This saying about finding and losing represents Jesus' risky subversive wisdom. He talked when he should have kept quiet. He offended powerful people he should have cultivated. He cultivated powerless people who could do nothing to advance his career. He gave up the emotional and physical comforts of home to live an insecure, itinerant existence, in which he had nowhere to lay his head (8:20). The traditional wisdom echoed our secular saying "Finders keepers, losers weepers." Jesus' version was "Finders weepers, Losers keepers!"
For Jesus, this risky life that culminated in the cross was a choice made out of commitment to his convictions about God's mission for him. As his ministry progressed and opposition to his teaching grew, Jesus came to suspect that his opponents would not let him live. The predictions of his death to his disciples, which occur several times throughout the gospel, indicate both his growing foreboding and determination. Jesus, knowing what awaited him in Jerusalem, continued to journey toward it. Why?
As a human being, Jesus had a choice: to accept the sacrifice of the cross or to avoid it. Jesus chose to risk the cross, not out of a life-denying asceticism that elevates self-denial for its own sake. Nor did he eagerly seek death out of a desire for martyrdom that would assure him the admiration of future generations. Nor did he believe God wanted to punish him, or that being abused by others is inherently a good thing.
He accepted it out of his radical love for God and for human beings. Having been courageous and outspoken in his convictions throughout his life, he saw no other path of integrity but to continue his race of faith into the Valley of the Shadow of death.
Misunderstandings of the Cross and Self-Denial
It is easy to misunderstand why Jesus underwent the pain and humiliation of the cross. It is also easy to misunderstand what a cross is in our lives and what it means to deny ourselves and take up a cross. Too often the cross has been defined as oppression by others. Women in situations of domestic violence who have gone to their pastors for advice have been wrongly assured, "It's your cross, sister. You must bear it, because it's your cross." Slaves were told by white preachers that slavery was the cross the Lord wanted them to bear.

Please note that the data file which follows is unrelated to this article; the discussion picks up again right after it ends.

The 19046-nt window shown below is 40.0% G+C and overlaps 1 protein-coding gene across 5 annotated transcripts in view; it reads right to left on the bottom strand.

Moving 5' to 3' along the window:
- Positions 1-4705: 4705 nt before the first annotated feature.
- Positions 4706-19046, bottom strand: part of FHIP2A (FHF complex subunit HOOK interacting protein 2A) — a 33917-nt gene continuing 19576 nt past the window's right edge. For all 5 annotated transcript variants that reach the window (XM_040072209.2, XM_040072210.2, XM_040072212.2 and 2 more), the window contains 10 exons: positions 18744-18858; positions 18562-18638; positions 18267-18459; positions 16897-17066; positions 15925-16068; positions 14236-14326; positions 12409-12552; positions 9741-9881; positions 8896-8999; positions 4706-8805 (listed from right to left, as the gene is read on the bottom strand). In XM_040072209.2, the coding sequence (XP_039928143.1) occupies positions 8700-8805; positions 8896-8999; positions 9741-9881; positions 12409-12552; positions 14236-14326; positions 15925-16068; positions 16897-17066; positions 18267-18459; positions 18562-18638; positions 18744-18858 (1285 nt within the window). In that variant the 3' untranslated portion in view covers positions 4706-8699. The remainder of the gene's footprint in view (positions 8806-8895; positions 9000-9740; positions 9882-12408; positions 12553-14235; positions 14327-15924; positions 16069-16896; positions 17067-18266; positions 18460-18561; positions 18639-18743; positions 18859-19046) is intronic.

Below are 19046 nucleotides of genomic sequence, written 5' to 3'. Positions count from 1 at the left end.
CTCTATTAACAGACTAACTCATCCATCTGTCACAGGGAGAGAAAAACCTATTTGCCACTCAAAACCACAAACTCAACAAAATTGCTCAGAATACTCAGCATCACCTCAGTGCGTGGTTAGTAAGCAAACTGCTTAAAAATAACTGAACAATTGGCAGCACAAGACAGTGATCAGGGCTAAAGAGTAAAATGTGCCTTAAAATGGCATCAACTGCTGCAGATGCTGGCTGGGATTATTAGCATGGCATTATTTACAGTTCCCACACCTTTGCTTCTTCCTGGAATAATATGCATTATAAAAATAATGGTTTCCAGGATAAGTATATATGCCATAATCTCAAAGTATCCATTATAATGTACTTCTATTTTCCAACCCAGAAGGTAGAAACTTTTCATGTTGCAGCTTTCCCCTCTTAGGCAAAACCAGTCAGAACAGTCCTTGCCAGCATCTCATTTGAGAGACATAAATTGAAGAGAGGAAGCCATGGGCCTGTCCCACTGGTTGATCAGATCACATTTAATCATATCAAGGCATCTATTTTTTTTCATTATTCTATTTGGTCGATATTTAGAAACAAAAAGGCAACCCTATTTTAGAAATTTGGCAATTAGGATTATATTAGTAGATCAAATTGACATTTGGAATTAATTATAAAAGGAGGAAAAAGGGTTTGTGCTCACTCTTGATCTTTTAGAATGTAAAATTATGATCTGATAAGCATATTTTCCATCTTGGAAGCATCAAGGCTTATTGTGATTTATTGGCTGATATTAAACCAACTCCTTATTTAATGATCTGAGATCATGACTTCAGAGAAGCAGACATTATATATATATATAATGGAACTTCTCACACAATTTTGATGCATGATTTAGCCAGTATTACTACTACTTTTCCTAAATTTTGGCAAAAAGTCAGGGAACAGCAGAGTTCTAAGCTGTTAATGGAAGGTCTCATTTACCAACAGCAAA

Too often the cross is defined as an everyday nuisance that we all have to put up with. We have heard people say things like "this hour commute to work is my cross to bear." "Or this weeding is my cross to bear for having a garden." Such a misunderstanding trivializes Jesus' teaching beyond recognition.
Just as it is easy to misinterpret what a cross is, it is easy to misunderstand what it means to deny ourselves. Too often in the history of Christianity we have been taught that denying ourselves means condemning the body and its appetites. Based on a false separation of body and spirit, this condemnation can lead to extremes of asceticism that harm our physical health or to the denigration of God's good gift of sexuality. This runs directly counter to the tradition of the Hebrew Scriptures that God created the world and human beings and called both good.
Another misunderstanding of denying ourselves is that it means not pursuing any dreams or talents that bring us pleasure in life. If you love acting, you must become a lawyer. This misunderstanding of self-denial is summed up in the tongue in cheek (!) dieter's dictum: "If it tastes good, spit it out."
Another misunderstanding of self-denial is that it means automatically subordinating our needs and dreams to those of others. Theologians in recent years have pointed out that what keeps many women from fully and joyfully serving God is not the traditional notion of pride or the overblown self. Rather, many women suffer from an underdeveloped sense of self, a lack of confidence in the talents God is calling us to use. For a number of reasons, many women feel guilty setting boundaries that allow them time and energy to be good stewards of their mental, emotional, spiritual, and physical health. Instead we allow the demands of others to consistently cross the line with the result that we are diminished as children of God, and our contributions to God's kingdom are truncated.
For both men and women, Jesus' teachings in verses 24-26, properly understood, call not for self-effacement, but for affirmation of oneself as a child of God. We must set this saying in the context of Jesus' command about loving others. He does not say, thou shalt love others and not thyself, but, rather, that we are to love others as we love ourselves (Mt. 22:39). There will come times, of course, when in choosing to follow Christ, we risk the loss of a stable life in familiar surrounding, of relationships, career advancement, the approval of others, and material comforts.We may be lonely, disapproved of, frightened, and threatened. But we must be clear, as Jesus was, that we risk these losses out of radical love for God, and not out of a deep-seated hatred for ourselves.
Chapter 16 of Matthew invites us to view Peter's confession and commissioning as our own and to follow Jesus on his path of suffering and triumph. Here is the question we now have to answer: Given what we know about the One who calls us to follow, will we follow?